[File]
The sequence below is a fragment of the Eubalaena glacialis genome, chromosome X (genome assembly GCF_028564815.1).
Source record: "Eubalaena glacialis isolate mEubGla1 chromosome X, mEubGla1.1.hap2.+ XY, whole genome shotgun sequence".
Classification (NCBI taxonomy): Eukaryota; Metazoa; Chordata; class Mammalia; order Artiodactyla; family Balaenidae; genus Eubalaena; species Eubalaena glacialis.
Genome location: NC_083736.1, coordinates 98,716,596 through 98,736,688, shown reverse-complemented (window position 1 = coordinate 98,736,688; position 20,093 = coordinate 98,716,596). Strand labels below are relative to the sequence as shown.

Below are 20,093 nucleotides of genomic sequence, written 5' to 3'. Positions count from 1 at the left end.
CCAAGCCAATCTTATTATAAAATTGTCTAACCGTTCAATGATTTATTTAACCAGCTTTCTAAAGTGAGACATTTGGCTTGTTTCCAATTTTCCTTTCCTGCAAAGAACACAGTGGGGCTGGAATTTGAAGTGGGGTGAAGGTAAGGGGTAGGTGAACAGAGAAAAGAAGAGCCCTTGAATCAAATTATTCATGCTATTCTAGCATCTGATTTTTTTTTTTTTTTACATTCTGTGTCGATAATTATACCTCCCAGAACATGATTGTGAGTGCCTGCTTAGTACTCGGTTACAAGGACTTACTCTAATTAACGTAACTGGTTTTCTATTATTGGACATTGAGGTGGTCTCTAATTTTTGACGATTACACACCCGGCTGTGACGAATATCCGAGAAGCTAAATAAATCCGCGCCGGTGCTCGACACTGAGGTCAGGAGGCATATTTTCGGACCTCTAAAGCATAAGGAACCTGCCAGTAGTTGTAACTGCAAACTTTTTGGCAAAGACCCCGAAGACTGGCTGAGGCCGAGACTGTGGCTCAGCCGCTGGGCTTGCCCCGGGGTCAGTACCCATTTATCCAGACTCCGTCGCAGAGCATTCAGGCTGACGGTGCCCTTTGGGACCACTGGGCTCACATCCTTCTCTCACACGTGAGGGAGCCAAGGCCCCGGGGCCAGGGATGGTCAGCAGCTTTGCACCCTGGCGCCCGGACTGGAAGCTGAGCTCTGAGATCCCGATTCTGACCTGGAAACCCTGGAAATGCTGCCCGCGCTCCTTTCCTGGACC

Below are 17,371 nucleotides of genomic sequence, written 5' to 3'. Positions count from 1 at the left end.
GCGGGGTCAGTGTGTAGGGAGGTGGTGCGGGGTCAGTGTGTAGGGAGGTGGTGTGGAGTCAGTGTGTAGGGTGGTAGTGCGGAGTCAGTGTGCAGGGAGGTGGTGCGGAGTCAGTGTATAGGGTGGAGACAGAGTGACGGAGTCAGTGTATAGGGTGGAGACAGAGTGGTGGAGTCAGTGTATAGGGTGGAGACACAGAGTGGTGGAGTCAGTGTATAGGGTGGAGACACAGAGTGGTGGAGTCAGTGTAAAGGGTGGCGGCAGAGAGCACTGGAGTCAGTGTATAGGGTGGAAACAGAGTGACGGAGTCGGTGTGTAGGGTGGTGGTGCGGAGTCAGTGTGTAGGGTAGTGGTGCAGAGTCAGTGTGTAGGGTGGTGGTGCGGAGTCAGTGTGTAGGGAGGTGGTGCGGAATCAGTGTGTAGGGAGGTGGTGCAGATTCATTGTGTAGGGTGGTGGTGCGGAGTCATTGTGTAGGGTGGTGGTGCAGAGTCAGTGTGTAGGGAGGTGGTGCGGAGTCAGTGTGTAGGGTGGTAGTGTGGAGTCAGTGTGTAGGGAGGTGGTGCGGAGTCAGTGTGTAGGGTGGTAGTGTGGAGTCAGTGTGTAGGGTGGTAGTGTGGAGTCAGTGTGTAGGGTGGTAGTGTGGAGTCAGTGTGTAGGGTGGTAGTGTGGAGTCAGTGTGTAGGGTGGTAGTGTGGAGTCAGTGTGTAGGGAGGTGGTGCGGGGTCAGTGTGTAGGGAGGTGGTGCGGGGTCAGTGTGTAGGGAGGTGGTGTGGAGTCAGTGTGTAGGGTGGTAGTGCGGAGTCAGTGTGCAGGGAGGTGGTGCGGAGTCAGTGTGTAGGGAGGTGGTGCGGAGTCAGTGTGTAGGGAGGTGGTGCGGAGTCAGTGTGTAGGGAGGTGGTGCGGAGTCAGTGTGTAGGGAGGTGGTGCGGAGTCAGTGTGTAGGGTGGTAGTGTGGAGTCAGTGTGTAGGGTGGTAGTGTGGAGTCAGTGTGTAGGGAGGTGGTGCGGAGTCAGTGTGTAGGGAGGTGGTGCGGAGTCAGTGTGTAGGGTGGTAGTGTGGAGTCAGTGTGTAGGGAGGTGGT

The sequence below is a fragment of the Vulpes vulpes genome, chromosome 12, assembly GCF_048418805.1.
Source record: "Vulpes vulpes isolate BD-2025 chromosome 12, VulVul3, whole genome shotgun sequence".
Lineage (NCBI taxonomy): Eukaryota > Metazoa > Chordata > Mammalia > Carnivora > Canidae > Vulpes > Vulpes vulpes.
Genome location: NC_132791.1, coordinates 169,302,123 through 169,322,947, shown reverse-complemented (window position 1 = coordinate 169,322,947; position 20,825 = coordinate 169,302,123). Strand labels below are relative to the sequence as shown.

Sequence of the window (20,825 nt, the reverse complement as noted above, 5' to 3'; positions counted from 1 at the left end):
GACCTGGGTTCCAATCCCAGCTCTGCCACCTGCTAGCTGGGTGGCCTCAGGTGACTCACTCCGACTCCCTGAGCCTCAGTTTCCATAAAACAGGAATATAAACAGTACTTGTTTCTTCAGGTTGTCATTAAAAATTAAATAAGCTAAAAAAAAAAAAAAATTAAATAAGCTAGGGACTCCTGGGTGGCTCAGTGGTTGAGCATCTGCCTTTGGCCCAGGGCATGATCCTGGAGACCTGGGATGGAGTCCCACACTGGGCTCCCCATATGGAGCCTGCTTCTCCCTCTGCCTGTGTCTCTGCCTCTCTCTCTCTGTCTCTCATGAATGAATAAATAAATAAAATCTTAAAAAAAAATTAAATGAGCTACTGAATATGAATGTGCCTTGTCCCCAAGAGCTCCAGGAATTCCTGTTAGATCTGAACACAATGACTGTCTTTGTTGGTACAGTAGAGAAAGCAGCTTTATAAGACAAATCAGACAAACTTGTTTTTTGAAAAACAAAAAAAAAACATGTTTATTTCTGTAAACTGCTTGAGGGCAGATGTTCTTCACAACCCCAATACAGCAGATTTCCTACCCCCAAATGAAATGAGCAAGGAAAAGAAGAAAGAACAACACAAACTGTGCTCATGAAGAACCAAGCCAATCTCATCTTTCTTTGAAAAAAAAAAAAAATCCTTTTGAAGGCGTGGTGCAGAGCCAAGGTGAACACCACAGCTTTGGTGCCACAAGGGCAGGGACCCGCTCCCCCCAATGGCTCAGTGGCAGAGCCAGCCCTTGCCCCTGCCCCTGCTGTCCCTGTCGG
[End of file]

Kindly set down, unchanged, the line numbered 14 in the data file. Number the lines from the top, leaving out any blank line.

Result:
GACCTGGGTTCCAATCCCAGCTCTGCCACCTGCTAGCTGGGTGGCCTCAGGTGACTCACTCCGACTCCCTGAGCCTCAGTTTCCATAAAACAGGAATATAAACAGTACTTGTTTCTTCAGGTTGTCATTAAAAATTAAATAAGCTAAAAAAAAAAAAAAATTAAATAAGCTAGGGACTCCTGGGTGGCTCAGTGGTTGAGCATCTGCCTTTGGCCCAGGGCATGATCCTGGAGACCTGGGATGGAGTCCCACACTGGGCTCCCCATATGGAGCCTGCTTCTCCCTCTGCCTGTGTCTCTGCCTCTCTCTCTCTGTCTCTCATGAATGAATAAATAAATAAAATCTTAAAAAAAAATTAAATGAGCTACTGAATATGAATGTGCCTTGTCCCCAAGAGCTCCAGGAATTCCTGTTAGATCTGAACACAATGACTGTCTTTGTTGGTACAGTAGAGAAAGCAGCTTTATAAGACAAATCAGACAAACTTGTTTTTTGAAAAACAAAAAAAAAACATGTTTATTTCTGTAAACTGCTTGAGGGCAGATGTTCTTCACAACCCCAATACAGCAGATTTCCTACCCCCAAATGAAATGAGCAAGGAAAAGAAGAAAGAACAACACAAACTGTGCTCATGAAGAACCAAGCCAATCTCATCTTTCTTTGAAAAAAAAAAAAAATCCTTTTGAAGGCGTGGTGCAGAGCCAAGGTGAACACCACAGCTTTGGTGCCACAAGGGCAGGGACCCGCTCCCCCCAATGGCTCAGTGGCAGAGCCAGCCCTTGCCCCTGCCCCTGCTGTCCCTGTCGG